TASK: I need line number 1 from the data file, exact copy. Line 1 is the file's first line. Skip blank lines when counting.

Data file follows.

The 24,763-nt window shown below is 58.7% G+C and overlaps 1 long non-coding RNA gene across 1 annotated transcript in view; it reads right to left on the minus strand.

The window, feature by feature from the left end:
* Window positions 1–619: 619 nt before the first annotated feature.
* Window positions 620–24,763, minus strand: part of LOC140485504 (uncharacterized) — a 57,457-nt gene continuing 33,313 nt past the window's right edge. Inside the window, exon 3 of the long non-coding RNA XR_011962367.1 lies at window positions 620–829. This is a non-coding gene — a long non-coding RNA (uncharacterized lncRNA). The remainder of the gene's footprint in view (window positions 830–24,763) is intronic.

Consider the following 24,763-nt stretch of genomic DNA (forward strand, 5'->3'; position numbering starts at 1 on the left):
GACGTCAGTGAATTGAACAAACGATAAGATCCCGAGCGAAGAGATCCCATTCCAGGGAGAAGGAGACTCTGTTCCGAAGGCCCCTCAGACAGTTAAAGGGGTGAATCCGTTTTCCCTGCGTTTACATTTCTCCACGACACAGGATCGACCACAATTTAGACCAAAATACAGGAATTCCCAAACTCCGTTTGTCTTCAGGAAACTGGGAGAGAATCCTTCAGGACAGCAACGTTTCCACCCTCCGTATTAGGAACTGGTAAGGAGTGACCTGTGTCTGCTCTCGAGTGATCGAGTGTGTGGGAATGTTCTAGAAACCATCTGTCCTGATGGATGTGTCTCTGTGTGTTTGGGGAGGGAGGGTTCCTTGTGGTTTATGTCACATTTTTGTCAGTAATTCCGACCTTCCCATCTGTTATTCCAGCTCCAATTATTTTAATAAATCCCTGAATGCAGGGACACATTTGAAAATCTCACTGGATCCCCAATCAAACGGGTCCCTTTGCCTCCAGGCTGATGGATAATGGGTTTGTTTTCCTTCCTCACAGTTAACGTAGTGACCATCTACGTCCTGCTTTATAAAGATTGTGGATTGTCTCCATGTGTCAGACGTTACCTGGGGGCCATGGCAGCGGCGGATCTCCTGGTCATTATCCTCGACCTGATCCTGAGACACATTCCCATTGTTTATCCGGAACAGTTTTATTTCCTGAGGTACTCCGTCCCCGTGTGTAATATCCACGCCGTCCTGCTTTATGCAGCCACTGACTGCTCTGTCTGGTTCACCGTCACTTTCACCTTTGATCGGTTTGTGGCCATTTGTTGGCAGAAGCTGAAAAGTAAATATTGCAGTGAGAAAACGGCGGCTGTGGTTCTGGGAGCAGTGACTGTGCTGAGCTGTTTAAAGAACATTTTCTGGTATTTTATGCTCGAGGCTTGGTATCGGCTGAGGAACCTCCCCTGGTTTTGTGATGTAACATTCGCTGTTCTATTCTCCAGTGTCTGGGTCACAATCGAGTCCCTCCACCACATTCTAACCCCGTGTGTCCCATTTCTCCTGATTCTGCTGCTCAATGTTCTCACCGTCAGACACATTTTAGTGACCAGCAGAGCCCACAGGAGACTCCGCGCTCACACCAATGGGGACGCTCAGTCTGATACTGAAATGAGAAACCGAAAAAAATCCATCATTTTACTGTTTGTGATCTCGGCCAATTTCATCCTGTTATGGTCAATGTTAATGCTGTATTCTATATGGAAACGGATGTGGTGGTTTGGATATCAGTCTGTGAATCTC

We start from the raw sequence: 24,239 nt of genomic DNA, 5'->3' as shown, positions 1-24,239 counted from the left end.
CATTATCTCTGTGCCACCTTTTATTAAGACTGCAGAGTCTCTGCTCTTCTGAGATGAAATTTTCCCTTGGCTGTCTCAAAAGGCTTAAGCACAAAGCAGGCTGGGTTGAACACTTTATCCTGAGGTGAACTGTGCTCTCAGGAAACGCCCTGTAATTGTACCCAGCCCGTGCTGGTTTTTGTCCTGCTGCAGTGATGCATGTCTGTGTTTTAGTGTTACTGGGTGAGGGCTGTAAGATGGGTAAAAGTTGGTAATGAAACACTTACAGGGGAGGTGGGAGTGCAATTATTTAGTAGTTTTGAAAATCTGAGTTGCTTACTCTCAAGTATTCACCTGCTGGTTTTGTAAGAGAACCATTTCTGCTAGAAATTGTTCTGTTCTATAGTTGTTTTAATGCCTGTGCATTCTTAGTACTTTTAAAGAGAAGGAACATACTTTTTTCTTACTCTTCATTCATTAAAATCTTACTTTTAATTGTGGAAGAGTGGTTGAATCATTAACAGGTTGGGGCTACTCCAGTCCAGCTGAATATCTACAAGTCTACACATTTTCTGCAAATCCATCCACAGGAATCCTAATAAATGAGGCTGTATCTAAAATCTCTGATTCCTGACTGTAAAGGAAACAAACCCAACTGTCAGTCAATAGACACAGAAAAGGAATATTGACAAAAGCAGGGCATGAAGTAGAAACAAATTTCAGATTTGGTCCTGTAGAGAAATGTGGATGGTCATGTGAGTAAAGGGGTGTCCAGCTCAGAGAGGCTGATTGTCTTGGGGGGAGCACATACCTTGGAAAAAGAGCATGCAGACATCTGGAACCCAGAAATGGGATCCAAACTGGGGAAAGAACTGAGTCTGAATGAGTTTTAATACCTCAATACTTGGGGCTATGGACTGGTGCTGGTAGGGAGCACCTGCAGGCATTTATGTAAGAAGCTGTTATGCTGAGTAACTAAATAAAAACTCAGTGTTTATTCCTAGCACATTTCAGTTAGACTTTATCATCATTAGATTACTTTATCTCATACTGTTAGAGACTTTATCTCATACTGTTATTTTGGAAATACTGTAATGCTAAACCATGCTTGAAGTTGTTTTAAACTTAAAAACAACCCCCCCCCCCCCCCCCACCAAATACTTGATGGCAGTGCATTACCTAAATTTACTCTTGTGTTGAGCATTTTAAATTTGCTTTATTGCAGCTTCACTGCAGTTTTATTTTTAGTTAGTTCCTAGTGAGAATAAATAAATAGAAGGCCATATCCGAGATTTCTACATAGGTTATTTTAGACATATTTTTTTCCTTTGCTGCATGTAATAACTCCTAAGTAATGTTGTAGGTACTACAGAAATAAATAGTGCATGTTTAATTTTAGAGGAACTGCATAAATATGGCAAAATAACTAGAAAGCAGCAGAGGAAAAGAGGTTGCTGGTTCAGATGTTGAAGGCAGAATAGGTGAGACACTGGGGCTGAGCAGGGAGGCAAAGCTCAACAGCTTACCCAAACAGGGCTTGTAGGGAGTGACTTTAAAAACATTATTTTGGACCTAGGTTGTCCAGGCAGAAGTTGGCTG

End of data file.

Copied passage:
The 24,763-nt window shown below is 58.7% G+C and overlaps 1 long non-coding RNA gene across 1 annotated transcript in view; it reads right to left on the minus strand.